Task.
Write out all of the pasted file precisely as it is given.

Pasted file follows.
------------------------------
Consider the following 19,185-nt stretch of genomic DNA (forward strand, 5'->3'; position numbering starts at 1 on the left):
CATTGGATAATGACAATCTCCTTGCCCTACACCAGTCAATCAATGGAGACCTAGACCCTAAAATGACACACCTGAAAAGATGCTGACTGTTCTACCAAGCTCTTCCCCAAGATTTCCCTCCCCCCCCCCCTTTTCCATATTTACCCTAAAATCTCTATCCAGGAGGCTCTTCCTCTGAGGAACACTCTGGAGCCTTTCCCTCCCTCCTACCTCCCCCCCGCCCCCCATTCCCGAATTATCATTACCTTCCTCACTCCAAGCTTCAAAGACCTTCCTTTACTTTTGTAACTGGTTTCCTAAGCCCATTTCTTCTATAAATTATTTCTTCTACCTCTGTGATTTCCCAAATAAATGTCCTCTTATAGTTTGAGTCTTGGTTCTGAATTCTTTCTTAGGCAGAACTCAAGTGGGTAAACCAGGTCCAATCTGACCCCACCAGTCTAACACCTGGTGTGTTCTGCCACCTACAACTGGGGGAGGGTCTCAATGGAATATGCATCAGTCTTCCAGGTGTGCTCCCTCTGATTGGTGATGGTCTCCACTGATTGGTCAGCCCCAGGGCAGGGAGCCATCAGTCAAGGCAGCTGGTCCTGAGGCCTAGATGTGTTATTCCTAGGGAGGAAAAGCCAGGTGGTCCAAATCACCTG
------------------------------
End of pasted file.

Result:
Consider the following 19,185-nt stretch of genomic DNA (forward strand, 5'->3'; position numbering starts at 1 on the left):
CATTGGATAATGACAATCTCCTTGCCCTACACCAGTCAATCAATGGAGACCTAGACCCTAAAATGACACACCTGAAAAGATGCTGACTGTTCTACCAAGCTCTTCCCCAAGATTTCCCTCCCCCCCCCCCTTTTCCATATTTACCCTAAAATCTCTATCCAGGAGGCTCTTCCTCTGAGGAACACTCTGGAGCCTTTCCCTCCCTCCTACCTCCCCCCCGCCCCCCATTCCCGAATTATCATTACCTTCCTCACTCCAAGCTTCAAAGACCTTCCTTTACTTTTGTAACTGGTTTCCTAAGCCCATTTCTTCTATAAATTATTTCTTCTACCTCTGTGATTTCCCAAATAAATGTCCTCTTATAGTTTGAGTCTTGGTTCTGAATTCTTTCTTAGGCAGAACTCAAGTGGGTAAACCAGGTCCAATCTGACCCCACCAGTCTAACACCTGGTGTGTTCTGCCACCTACAACTGGGGGAGGGTCTCAATGGAATATGCATCAGTCTTCCAGGTGTGCTCCCTCTGATTGGTGATGGTCTCCACTGATTGGTCAGCCCCAGGGCAGGGAGCCATCAGTCAAGGCAGCTGGTCCTGAGGCCTAGATGTGTTATTCCTAGGGAGGAAAAGCCAGGTGGTCCAAATCACCTG